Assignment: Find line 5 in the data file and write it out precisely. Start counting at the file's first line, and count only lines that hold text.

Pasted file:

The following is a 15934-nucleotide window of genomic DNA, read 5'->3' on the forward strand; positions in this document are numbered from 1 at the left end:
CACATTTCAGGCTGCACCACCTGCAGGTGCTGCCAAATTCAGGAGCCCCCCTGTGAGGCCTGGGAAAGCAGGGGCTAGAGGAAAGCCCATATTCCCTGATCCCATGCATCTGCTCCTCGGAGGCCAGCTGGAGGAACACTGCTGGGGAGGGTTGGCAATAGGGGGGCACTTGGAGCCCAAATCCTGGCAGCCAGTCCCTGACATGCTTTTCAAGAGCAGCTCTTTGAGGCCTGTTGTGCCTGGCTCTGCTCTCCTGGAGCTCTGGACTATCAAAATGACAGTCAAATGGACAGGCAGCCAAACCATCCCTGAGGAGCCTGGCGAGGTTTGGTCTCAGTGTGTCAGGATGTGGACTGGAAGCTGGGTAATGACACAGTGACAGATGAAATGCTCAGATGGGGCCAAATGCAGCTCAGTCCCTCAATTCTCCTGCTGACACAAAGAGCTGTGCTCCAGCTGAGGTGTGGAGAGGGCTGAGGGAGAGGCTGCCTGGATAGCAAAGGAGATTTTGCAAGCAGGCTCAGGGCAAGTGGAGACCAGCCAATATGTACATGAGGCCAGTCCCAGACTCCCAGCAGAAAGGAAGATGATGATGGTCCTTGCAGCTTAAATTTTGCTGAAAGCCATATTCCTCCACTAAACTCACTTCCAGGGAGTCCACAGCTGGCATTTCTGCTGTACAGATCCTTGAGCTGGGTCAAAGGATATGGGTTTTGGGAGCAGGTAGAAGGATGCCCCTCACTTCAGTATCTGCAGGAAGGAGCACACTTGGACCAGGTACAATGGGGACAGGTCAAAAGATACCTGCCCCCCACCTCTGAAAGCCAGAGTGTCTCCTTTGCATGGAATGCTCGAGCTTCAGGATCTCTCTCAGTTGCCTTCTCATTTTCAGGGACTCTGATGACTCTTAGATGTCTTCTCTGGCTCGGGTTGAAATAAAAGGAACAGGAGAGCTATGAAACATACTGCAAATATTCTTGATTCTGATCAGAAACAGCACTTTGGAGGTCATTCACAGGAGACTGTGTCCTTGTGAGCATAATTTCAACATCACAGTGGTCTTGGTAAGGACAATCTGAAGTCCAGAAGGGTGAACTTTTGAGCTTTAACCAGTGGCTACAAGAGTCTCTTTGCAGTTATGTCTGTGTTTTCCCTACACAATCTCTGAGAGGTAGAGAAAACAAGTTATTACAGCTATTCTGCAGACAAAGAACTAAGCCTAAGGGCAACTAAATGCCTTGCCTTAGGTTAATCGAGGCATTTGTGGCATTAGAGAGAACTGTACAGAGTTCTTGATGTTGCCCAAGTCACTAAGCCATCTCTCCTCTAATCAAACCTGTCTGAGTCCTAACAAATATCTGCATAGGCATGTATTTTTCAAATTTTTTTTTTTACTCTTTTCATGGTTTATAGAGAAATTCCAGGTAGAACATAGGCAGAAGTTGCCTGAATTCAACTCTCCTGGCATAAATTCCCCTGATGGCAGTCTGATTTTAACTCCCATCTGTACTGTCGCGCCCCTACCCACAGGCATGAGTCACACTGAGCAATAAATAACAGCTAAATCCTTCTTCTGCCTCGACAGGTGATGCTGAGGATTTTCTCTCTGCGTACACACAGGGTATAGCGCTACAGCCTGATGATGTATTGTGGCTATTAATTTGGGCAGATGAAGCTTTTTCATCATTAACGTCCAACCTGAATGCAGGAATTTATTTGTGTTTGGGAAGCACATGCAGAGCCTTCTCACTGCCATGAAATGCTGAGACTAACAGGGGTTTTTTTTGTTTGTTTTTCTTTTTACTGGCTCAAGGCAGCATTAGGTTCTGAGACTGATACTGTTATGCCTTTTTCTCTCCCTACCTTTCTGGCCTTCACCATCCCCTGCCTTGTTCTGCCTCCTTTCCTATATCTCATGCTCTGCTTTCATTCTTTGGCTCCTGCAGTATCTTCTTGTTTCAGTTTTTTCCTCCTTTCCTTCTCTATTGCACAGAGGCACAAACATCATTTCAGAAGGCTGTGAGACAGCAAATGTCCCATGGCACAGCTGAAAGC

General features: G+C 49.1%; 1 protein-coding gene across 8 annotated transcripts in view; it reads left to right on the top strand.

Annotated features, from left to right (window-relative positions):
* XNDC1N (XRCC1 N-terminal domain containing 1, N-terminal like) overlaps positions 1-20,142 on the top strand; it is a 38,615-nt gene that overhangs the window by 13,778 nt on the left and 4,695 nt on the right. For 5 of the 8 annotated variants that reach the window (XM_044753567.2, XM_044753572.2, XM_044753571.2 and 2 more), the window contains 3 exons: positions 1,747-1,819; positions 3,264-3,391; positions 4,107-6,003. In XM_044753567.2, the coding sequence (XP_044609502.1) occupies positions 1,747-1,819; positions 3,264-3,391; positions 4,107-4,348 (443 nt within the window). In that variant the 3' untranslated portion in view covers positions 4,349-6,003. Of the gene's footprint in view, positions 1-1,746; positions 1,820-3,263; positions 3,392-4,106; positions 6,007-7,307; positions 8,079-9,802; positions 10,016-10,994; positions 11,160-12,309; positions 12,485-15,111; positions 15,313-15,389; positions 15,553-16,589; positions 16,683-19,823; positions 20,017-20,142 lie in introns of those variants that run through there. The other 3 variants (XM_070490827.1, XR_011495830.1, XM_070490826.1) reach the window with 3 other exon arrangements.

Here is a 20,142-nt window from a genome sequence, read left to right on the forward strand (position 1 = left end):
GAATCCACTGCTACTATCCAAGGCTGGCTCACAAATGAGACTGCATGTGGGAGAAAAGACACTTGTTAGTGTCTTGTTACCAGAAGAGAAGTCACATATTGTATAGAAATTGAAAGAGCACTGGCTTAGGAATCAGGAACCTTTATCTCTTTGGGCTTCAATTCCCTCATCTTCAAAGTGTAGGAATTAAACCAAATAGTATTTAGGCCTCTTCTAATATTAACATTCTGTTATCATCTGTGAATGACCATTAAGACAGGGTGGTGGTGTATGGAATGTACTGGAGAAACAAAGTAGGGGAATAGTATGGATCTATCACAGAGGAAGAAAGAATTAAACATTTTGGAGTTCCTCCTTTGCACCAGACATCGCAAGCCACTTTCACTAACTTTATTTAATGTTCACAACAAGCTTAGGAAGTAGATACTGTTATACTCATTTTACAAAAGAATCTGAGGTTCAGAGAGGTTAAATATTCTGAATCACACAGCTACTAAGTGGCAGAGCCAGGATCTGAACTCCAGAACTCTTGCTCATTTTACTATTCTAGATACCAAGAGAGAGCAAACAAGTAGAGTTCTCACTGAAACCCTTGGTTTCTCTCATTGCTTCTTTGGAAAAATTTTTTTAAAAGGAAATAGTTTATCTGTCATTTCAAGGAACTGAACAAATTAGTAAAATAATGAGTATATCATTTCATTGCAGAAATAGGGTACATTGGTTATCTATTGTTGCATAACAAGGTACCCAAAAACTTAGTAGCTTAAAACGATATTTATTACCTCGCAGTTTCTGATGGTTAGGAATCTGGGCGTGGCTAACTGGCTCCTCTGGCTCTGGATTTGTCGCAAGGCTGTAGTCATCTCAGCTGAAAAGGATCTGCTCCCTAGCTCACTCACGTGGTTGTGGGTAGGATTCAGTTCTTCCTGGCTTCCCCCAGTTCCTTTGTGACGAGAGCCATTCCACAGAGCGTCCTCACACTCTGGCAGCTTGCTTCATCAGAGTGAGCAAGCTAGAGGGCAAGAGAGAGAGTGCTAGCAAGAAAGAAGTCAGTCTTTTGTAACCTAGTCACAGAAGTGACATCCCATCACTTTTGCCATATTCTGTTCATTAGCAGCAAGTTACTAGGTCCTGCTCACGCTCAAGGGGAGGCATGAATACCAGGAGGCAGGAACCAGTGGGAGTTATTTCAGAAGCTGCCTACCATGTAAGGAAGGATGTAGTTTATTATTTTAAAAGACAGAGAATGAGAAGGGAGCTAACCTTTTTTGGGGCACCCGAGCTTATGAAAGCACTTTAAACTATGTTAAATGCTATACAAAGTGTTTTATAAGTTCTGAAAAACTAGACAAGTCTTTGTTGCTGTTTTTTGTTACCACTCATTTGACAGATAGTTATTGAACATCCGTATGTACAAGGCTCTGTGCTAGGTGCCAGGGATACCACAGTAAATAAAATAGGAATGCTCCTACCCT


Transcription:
* XNDC1N (XRCC1 N-terminal domain containing 1, N-terminal like) overlaps positions 1-20,142 on the top strand; it is a 38,615-nt gene that overhangs the window by 13,778 nt on the left and 4,695 nt on the right. For 5 of the 8 annotated variants that reach the window (XM_044753567.2, XM_044753572.2, XM_044753571.2 and 2 more), the window contains 3 exons: positions 1,747-1,819; positions 3,264-3,391; positions 4,107-6,003. In XM_044753567.2, the coding sequence (XP_044609502.1) occupies positions 1,747-1,819; positions 3,264-3,391; positions 4,107-4,348 (443 nt within the window). In that variant the 3' untranslated portion in view covers positions 4,349-6,003. Of the gene's footprint in view, positions 1-1,746; positions 1,820-3,263; positions 3,392-4,106; positions 6,007-7,307; positions 8,079-9,802; positions 10,016-10,994; positions 11,160-12,309; positions 12,485-15,111; positions 15,313-15,389; positions 15,553-16,589; positions 16,683-19,823; positions 20,017-20,142 lie in introns of those variants that run through there. The other 3 variants (XM_070490827.1, XR_011495830.1, XM_070490826.1) reach the window with 3 other exon arrangements.